Indigenous and Jewish Australians

The deep bond between our communities

"I want to reciprocate by helping … overturn a similar lie which is now being told against the Jewish people: that they have no connection to the land of Israel; that they are 'settler-colonialists'."

Ron Castan (second from left) and Eddie Mabo (second from right).
Ron Castan (second from left) and Eddie Mabo (second from right).

The feeling of solidarity between Australia’s First Nations and Jewish communities goes back nearly a century, to December 6, 1938, when Yorta Yorta man William Cooper led a march to Melbourne’s German Consulate protesting the atrocities of Kristallnacht. Given how much of the world turned a blind eye to the evils of Nazism in the 1930s, this was a truly astonishing act, emblematic of Indigenous Australians’ capacity for empathy and commitment to justice.

In 2018, marking the 80th anniversary of Cooper’s march, Jewish groups assembled “to honour William Cooper’s memory by making a similar stand on behalf of his people and their future. We do this by calling on our elected leaders to work together to establish a just Treaty that recognises and acknowledges our nation’s First People and ensure that Aboriginal and Torres Strait Islander people have a lasting voice in our national Parliament,” according to event organisers.

This history informs Indigenous leader Nova Peris’ recent characterisation of Jewish Australians as “the most committed friends and allies” of reconciliation. As an Australian Jew, I can attest to how my inbox overflowed with invitations to talks, discussions and opportunities to support the Voice to Parliament last year.

Peris went on to say, “I want to reciprocate by helping … overturn a similar lie which is now being told against the Jewish people: that they have no connection to the land of Israel; that they are ‘settler-colonialists’.”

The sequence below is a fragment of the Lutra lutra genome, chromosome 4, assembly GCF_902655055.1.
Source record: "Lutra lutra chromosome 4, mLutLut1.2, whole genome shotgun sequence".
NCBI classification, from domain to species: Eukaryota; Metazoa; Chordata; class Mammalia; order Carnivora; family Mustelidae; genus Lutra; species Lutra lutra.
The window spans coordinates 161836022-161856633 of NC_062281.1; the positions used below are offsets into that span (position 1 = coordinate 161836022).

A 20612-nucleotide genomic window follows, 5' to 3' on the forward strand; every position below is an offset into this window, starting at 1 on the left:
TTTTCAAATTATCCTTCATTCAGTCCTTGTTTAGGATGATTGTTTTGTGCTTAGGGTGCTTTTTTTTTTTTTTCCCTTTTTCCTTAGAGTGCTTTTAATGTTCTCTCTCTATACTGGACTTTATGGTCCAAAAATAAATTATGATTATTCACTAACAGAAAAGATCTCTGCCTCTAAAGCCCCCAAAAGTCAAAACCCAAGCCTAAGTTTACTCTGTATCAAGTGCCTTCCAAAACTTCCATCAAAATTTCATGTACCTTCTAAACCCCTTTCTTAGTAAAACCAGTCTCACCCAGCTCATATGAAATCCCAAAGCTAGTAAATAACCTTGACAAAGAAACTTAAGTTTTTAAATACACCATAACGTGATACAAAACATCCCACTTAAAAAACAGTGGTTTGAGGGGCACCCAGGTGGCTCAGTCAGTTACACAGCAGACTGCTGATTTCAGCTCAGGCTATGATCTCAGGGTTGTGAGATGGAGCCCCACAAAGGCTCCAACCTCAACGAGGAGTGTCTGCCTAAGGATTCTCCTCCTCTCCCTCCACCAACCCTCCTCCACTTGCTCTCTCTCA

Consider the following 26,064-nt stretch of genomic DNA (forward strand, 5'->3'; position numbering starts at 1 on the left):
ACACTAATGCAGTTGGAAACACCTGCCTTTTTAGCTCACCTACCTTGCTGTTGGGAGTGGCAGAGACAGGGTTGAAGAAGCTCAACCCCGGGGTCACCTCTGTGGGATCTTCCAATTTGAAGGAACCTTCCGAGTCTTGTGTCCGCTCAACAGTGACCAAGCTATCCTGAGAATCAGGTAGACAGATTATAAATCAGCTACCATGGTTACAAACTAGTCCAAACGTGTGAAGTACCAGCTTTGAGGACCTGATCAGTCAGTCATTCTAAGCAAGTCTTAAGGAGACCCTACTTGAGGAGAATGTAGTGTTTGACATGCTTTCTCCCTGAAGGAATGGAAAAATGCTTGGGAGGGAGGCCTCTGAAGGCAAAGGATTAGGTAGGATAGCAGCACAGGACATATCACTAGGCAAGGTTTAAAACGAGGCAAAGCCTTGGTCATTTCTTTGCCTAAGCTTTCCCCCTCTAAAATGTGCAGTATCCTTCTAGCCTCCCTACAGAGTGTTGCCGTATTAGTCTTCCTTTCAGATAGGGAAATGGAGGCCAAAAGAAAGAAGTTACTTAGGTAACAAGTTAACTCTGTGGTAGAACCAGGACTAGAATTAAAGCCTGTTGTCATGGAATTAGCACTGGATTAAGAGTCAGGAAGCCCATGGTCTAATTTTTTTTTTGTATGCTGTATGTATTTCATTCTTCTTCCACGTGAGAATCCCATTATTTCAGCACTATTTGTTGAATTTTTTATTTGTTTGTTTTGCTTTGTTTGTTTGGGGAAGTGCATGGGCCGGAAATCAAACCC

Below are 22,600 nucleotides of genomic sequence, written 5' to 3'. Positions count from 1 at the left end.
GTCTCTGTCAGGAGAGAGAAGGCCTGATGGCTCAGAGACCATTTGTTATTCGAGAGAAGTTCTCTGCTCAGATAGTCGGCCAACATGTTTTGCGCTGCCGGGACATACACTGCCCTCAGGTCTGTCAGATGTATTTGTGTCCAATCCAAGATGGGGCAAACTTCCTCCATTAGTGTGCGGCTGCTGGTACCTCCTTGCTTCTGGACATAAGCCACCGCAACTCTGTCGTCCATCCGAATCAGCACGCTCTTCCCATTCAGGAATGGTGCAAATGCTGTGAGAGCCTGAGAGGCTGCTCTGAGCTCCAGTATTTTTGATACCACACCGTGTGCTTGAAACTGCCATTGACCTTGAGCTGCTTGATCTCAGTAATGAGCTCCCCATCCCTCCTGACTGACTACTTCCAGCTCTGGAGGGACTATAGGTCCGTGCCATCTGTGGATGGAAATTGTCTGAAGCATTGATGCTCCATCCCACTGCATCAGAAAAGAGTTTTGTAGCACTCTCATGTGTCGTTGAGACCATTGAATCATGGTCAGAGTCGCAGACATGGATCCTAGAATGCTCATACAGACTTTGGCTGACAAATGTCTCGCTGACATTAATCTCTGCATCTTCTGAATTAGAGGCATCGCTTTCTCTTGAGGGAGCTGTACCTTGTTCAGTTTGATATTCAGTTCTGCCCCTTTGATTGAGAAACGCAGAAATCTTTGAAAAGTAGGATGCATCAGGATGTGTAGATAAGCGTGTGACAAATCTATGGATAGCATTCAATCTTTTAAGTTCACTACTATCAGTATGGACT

New York Times columnist Bret Stephens (6/02/24) described the Jews as an “ethnic group… that can unmistakably trace its language, culture and religion to the same places from which it was long exiled and now inhabits and governs”, pointing out that “virtually every Israeli can read Hebrew inscriptions on Jewish coins found in archaeological sites throughout Israel dating back more than 2000 years.”

To understand the nature of and challenges to Jewish indigeneity, one might imagine that the British invaders, rather than moving Indigenous communities to what they considered less valuable lands, instead expelled them from Australia. Imagine further that these First Nations people were shunted from nation to nation, subject to slaughter, vandalism, rape, every kind of abuse, expulsion and, ultimately, genocide.

And what if those exiles, after many centuries, returned, now in their millions, to Australia, carrying with them the timeless culture that they had carefully shepherded for centuries. On returning, they would find the country that they’d carried in their hearts – the rivers, the forests, the wildlife – waiting for them. Would they not rejoice and kiss the earth, much as Jews from around the world do today when stepping onto the tarmac at Ben Gurion International Airport?